Nosy Neighbor: What is being done about the spotted lantern flies?

E. wrote: “Curious, do we have anyone working on the imminent return of these awful creatures? They are predicted to be just as bad this year; I’ve done a lot of research and it seems like putting these sticky things (the non-toxic ones) around the base of trees is the best way to eliminate the problem before it starts. If we don’t have this actively on any agenda for coverage, is there a way we can draw attention to this and prepare properly? Apparently there’s also a way to scrape egg masses off tree bark with a flat-edged tool and dispose of them.”

I had not planned on any coverage! But since E. lives in Battery Park City, I checked with Nick Sbordone. (I also checked with NYC Parks, and the lead for the city is the New York State Department of Agriculture and Markets, which has theses tips for homeowners (or maybe I should say tree stewards) here. In fact, E. spotted some “circle traps” in the Village; that’s his photo below.)

So Battery Park City uses a three-pronged approach with the bird safe adhesive, the scraper and the vacuum pack:

  • In the spring and summer months they use traps as way to draw in and catch the insects. You’ll see these traps affixed to trees throughout the neighborhood (the one below is outside Parks Operations HQ @ 75 Battery Place). They also use bird-safe sticky tape on trees throughout the parks to monitor the population – these assist in catching SLF nymphs before they reach adult stage later in the summer, as described under the “Spotted Lanternfly Management” explanation here.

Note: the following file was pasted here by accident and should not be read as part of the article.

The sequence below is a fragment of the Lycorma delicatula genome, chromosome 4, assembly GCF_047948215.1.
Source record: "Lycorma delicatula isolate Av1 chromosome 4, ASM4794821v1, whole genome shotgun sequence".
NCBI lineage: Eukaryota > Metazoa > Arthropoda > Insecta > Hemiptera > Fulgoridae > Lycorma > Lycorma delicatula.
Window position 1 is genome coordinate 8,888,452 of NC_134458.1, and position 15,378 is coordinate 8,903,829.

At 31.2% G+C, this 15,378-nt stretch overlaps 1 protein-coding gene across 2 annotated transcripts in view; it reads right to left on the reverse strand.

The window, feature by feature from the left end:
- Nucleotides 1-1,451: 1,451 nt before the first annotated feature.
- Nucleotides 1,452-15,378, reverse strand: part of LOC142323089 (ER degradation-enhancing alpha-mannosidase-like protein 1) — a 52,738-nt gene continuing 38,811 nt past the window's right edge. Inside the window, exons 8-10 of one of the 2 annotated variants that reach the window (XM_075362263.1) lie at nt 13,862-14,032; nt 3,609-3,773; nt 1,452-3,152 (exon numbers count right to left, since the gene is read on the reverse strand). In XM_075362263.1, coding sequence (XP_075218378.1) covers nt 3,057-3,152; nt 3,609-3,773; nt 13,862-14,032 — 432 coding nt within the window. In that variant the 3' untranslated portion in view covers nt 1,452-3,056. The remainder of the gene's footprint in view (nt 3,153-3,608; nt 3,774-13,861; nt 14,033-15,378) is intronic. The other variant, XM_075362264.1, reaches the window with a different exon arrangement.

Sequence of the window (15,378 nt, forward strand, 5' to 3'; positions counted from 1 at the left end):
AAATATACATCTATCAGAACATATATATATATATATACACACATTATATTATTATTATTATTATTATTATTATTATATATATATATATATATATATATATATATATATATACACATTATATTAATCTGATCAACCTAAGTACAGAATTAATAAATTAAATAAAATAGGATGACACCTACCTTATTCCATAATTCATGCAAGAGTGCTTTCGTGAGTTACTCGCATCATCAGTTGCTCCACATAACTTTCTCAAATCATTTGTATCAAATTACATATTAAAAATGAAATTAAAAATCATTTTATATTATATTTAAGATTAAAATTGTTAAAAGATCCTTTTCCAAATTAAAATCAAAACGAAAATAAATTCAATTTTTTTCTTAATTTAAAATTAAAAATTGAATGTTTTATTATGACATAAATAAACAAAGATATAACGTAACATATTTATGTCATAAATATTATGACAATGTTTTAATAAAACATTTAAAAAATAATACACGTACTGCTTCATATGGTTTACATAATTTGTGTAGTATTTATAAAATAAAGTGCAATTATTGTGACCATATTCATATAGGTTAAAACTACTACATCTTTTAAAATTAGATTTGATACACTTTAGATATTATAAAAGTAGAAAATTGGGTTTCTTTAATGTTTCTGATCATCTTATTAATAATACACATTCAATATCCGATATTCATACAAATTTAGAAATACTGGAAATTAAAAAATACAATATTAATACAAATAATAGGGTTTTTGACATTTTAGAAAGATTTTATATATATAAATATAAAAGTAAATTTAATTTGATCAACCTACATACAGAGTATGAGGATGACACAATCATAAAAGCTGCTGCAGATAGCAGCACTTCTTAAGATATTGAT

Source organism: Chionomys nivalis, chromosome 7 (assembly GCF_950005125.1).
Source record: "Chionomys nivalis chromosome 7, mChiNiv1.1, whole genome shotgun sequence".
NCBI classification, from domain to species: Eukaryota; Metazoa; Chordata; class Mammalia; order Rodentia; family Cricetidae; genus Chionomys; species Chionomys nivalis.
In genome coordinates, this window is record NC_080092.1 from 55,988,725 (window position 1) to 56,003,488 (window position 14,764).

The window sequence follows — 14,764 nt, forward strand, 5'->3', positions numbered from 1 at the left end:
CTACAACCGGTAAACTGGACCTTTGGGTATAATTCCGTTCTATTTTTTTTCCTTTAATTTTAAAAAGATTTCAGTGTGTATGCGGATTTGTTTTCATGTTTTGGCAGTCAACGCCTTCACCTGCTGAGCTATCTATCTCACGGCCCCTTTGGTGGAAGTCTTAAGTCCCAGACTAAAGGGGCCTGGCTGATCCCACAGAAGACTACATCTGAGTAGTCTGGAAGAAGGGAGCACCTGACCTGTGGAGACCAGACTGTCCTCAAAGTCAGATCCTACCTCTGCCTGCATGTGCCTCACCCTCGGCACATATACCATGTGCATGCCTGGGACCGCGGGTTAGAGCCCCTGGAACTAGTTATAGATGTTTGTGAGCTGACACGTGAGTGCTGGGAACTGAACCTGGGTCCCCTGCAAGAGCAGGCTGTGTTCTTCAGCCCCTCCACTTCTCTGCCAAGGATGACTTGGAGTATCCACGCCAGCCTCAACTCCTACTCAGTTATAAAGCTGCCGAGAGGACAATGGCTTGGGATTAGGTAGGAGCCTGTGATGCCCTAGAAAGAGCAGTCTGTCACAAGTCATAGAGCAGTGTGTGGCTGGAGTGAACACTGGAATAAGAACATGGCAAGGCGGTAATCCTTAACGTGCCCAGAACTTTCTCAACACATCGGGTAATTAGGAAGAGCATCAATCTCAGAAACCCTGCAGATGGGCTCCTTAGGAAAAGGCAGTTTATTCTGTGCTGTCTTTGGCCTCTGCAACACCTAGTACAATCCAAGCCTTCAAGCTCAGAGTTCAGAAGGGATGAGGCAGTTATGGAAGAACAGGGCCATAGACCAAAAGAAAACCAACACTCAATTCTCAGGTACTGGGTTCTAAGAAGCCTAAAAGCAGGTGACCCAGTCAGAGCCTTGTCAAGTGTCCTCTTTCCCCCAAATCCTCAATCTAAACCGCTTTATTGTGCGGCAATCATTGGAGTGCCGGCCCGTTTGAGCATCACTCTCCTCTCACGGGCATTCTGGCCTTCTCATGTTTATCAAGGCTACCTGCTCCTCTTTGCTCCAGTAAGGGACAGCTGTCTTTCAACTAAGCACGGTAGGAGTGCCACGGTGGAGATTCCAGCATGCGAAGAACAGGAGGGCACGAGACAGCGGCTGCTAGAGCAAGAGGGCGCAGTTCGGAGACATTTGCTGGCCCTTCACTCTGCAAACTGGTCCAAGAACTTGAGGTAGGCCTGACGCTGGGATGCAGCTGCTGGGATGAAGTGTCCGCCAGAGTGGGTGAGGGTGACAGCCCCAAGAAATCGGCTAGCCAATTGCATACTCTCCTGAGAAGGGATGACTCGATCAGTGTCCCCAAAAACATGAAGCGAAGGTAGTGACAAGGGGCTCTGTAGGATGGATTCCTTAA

• The battle continues in the fall and winter as well. During this period, they scout out and remove egg masses by scraping and/or vacuuming them from trees wherever they see them throughout the parks. Scouting, scraping, and destroying these egg masses are important ways of reducing their numbers and minimizing how many eggs will hatch in the spring; to date they’ve scraped off approximately 300 egg masses across Battery Park City. You can read more about these efforts under the “Tragic beauties” heading here, and see a picture of the vacuum pack along with the “Those Stubborn Spotteds” heading here. You can also see the team in action with a scraper here (see the “Spotting Spotted Lanternflies” heading).
  • How you can help: If you find any Spotted Lanternflies, dead or alive, please take a picture and upload it to BPCA’s iNaturalist page to record and report your sighting (and it’s okay to squish them too!). Your photo will be automatically sent to BPCA staff to help inform our control efforts and battle against the bug.


1 Comment

  1. If you are planning to use glue traps on your own trees, be sure you use he bird safe ones. Birds can get stuck on regular glue traps and will die.